By Ashley Zimmerman
By Dana Krangel
By John Hood
By Ashley Zimmerman
By David Von Bader
By Sayre Berman
By Steve Brennan
By Ashley Zimmerman
To properly assess the import of last month's release of The Essential Kenny G (coughoxymoron!coughcough), Outtakes put the word out that we were looking for a true-blue G lover to question. The only tip we got led us to Nelson Pierre, a 51-year-old, Haitian-born handyman from Delray Beach. What follows is a transcription of our conversation with Pierre, who was as glowingly sincere in his affection as a starstruck puppy.
Outtakes:So I'm told you're a big Kenny G fan.
Pierre: Oh, that's my buddy. He's the best, you know. He's a professional golf player too now.
Oh yeah, everybody knows it. He's the best. He's on top of Tiger Woods now. You heard that? That man is good; he's the best.
What exactly do you like about him?
Exactly what I like about him he can play saxophone good; he's the number one. He plays jazz good; that's why everybody go on about him, because he's the number-one jazz player. He's that good.
Yeah, I guess he's sold more records than any other jazz player.
OK, I'm glad you know that one. Exactly. He's more famous than all of them too, and he got more money than all of them. He's a rich man.
Why's he so popular, you think?
Because he's good at what he does. He plays jazz good.
Tell me three things that make him so good.
What make him so good? They like him because he knows how to play saxophone good. And he's a professional golf player, and he's a very smart man. So everybody like him. All right! And whatever he got, he shares with people. He go everywhere across the water and share everything he got with people. That's why everybody crazy about him.
That's cool. I didn't know that.
Now you know. You gotta give him credit he's the best. You gotta tell him he's the best.
Ever see him live?
I saw him one time. You know where I was? I was in Manhattan. New York, all right? He had a big concert. People cried.Everybody cried. He made everybody cry, you know, big people like him, and people cry like a kid. Water come in my eye too. And then when he play, he make people crazy about him. He good man; he good people. He care about people. Whoever they are, he cares. He's the best.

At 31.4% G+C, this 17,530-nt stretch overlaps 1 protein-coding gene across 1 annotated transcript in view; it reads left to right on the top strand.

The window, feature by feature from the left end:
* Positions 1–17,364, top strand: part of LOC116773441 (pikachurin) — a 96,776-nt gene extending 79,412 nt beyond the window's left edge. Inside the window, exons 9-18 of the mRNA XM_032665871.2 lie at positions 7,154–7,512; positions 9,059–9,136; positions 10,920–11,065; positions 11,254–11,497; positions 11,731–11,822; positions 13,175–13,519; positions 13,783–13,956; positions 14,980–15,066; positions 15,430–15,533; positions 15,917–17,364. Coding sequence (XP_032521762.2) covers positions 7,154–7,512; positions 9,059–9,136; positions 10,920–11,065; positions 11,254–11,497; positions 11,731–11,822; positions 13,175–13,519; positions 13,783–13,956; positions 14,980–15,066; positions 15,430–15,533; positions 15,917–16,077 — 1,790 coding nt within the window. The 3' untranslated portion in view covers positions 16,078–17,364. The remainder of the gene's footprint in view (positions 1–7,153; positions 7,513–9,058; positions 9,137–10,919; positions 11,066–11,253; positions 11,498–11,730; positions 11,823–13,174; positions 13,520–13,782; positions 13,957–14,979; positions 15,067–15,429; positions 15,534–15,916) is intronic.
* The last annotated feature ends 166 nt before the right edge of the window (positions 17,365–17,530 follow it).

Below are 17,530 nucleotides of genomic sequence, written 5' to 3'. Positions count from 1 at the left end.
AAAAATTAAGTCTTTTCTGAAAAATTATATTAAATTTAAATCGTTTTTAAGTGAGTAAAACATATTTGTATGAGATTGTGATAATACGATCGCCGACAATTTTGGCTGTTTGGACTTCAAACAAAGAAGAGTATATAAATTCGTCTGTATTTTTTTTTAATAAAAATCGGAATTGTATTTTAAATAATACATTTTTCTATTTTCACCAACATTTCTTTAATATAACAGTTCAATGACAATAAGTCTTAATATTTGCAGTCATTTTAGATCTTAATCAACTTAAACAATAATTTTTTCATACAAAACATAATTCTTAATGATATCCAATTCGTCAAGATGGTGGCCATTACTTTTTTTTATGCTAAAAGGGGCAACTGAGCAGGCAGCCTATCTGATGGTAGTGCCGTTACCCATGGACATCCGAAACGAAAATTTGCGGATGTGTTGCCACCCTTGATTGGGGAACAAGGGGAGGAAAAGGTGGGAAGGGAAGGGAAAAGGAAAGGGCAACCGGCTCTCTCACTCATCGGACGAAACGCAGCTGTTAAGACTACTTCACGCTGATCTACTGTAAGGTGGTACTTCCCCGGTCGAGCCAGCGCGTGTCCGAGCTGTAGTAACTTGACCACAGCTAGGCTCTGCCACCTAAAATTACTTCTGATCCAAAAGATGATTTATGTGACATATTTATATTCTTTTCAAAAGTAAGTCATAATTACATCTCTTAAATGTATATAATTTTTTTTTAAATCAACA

Well, I've got a, uh, extra copy of this double-disc greatest-hits collection. You can have it if you want it.
Oh Lord! Oh Lord! I sure appreciate that! If I find you, I'll kiss you all over your head.
You have a favorite song? Maybe it's on here...There's a song called "Magnum" or something like that. One called "Graceful"; that's how he made all that money. He sold more albums than any other jazz player. That's why he's the best. Now you gonna like him, right? He can make you cry too. He good. You listen to him; he good. I'm serious. Water gonna come in your eye too. Jonathan ZwickelJay Dee, RIP
On February 10, hip-hop producer J Dilla (a.k.a. Jay Dee, a.k.a. James Yancey) passed away due to complications from a long-standing bout with liver disease. Though he lacked the marquee status of the Neptunes or Timbaland, Dilla leaves behind a catalog that is unparalleled in hip-hop. He produced for A Tribe Called Quest, Busta Rhymes, D'Angelo, De La Soul, Janet Jackson, and Erykah Badu, collaborated with Madlib, and helped form the seminal Detroit crew Slum Village. His blend of delicate, jazz-inflected melodies and shuffling, off-tempo drum lines provided a sonic template for an entire generation of beatsmiths.